After releasing a best-selling tome on Metallica in 2004, Joel McIver (pictured) seems to have given Slayer the same treatment this year. Joe Shooman chats to the metal guru about what he’s seen along the way.
First time you discovered the band (as a fan and as a journalist)?
I didn’t actually pick up on Slayer until South Of Heaven in 1988, but then quickly went back to their previous stuff and acquainted myself. I’d heard so much about Reign In Blood that when I finally got to hear it, it felt like a major occurrence in my life – a door that I was about to walk through that couldn’t be closed again!
When I became a journalist 11 years later I basically spent my whole time thinking of ways to write about Slayer and the other members of The Big Four. The first time I interviewed Tom Araya was in 2000 and I almost passed out. What a pathetic fanboy, eh?
You’ve interviewed them several times so you must have seen them in many moods…
Yes! Tom always laughs his head off unless he’s tired, in which case he’s more contemplative. He’s an easy interviewee as he has loads of opinions and tons to say. He also likes a bit of mutual piss-taking. Kerry’s default setting, contrary to popular opinion, is friendly: it’s only if you ask the same old questions and/or try to wind him up that he clams up.
You allude to one particularly tense interview pre-gig for a guitar magazine… can you give us the full story on that one and how you felt / how they felt?
That was with Mick Thomson of Slipknot (above, right) and Kerry King (above, left). We were stuck in a tiny, windowless room about 50 feet underground at a stadium in Cardiff. I was supposed to get them talking to each other about guitar stuff, but they were pissed off after being in massive traffic jams all day and not really in the mood for banter. Mick’s a pretty dark character anyway and Kerry was stressed because it was right before his stage time. On the other hand, I got to see him warming up on guitar at close quarters and asked him to show me the main ‘Raining Blood’ riff – my own personal guitar lesson, which was an unexpected bonus.
Any surprises that cropped up in your research?
Yes, most of which I can’t repeat for legal reasons!
Favourite interview for the book or with the band?
Oh man, there were so many. Personally, I always love interviewing Lemmy and Cannibal Corpse, Akercocke, Kreator, Emperor and the Morbid Angel guys, because they’re intelligent and they actually give a damn, but all the people on this list were very generous with their time and I appreciated every interview I did.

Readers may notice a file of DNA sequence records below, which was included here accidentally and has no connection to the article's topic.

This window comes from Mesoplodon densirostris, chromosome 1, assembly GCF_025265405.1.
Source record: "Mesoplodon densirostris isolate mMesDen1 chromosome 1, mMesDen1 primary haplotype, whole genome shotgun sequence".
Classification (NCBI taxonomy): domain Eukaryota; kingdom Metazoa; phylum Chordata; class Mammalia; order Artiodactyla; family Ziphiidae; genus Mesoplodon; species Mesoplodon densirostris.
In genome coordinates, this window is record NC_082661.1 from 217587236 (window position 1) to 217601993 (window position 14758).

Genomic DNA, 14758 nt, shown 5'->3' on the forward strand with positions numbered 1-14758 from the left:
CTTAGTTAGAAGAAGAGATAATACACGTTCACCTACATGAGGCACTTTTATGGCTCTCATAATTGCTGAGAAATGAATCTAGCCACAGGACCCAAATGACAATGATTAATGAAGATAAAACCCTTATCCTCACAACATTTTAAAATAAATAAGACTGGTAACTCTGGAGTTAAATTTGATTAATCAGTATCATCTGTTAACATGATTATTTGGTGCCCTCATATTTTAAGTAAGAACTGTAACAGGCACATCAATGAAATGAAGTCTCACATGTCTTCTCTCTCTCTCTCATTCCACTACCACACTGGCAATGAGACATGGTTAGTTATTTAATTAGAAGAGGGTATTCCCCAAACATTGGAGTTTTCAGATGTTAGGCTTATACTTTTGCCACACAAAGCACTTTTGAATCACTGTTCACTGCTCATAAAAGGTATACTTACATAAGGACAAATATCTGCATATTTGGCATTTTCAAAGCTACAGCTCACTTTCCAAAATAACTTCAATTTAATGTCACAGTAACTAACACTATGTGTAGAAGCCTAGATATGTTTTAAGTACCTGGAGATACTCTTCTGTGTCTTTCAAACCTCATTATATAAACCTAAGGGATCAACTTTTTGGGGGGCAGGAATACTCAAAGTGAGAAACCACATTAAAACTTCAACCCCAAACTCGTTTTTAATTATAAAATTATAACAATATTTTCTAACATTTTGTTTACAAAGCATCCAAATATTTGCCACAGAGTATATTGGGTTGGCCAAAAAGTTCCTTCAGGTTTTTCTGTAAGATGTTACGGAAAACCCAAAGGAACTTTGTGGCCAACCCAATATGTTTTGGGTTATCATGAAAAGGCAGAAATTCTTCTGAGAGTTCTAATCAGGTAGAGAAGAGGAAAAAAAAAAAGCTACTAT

Were there any particular difficulties to negotiate when you were pulling this together?
Yes. I wanted to make this Slayer’s official book and had a long dialogue with their manager about making it happen. They were interested, but the whole process was unbelievably slow, and in the end I walked away from it. It’s all amicable, though.
Their fans are quite unique… met any ‘characters’ that come to mind?
I’ve been punched by quite a few in the moshpit.
What is it about Slayer that made them stay the course?
They didn’t change their musical style (although they came close with Diabolus…), they didn’t stop working and they didn’t change the three guys up front. Simple as that.
You mention that it was mooted at one stage to be more official – how have the Slayer camp reacted to it so far?
I gave Kerry a copy of the book the other day and he liked it.
Just to follow on from the last chapter, do you feel Metal in general’s kicking on again at the moment?
Definitely! It was huge in the ‘80s, less so in the ‘90s and it’s massive again now. There’s a vast amount of talent floating about.
Favourite and least favourite Slayer songs and albums?
You’ve started me now! Here’s my mark out of 10 for their albums:
Show No Mercy 6
Hell Awaits 8
Reign in Blood 10
South of Heaven 7
Seasons in the Abyss 7
Decade Of Aggression 7
Divine Intervention 8
Undisputed Attitude 2
Diabolus In Musica 4
God Hates Us All 6
Soundtrack To The Apocalypse 6
Christ Illusion 6
My favourite Slayer songs this week are ‘Hell Awaits’ and ‘Chemical Warfare’ (live versions only), ‘Reborn’ and ‘Supremist’. It changes a lot though!
And finally… what’s next for you book-wise?
A large-format coffee-table book called The 100 Greatest Metal Guitarists is coming out on Jawbone at Christmas, then I’ve signed up for a major Tool book for 2009. Then two more metal biogs which I’ll reveal nearer the time. Drop me a line at JoelMcIver.co.uk if you have any questions, my door is always open.
The Bloody Reign Of Slayer by Joel McIver is out now through Omnibus Press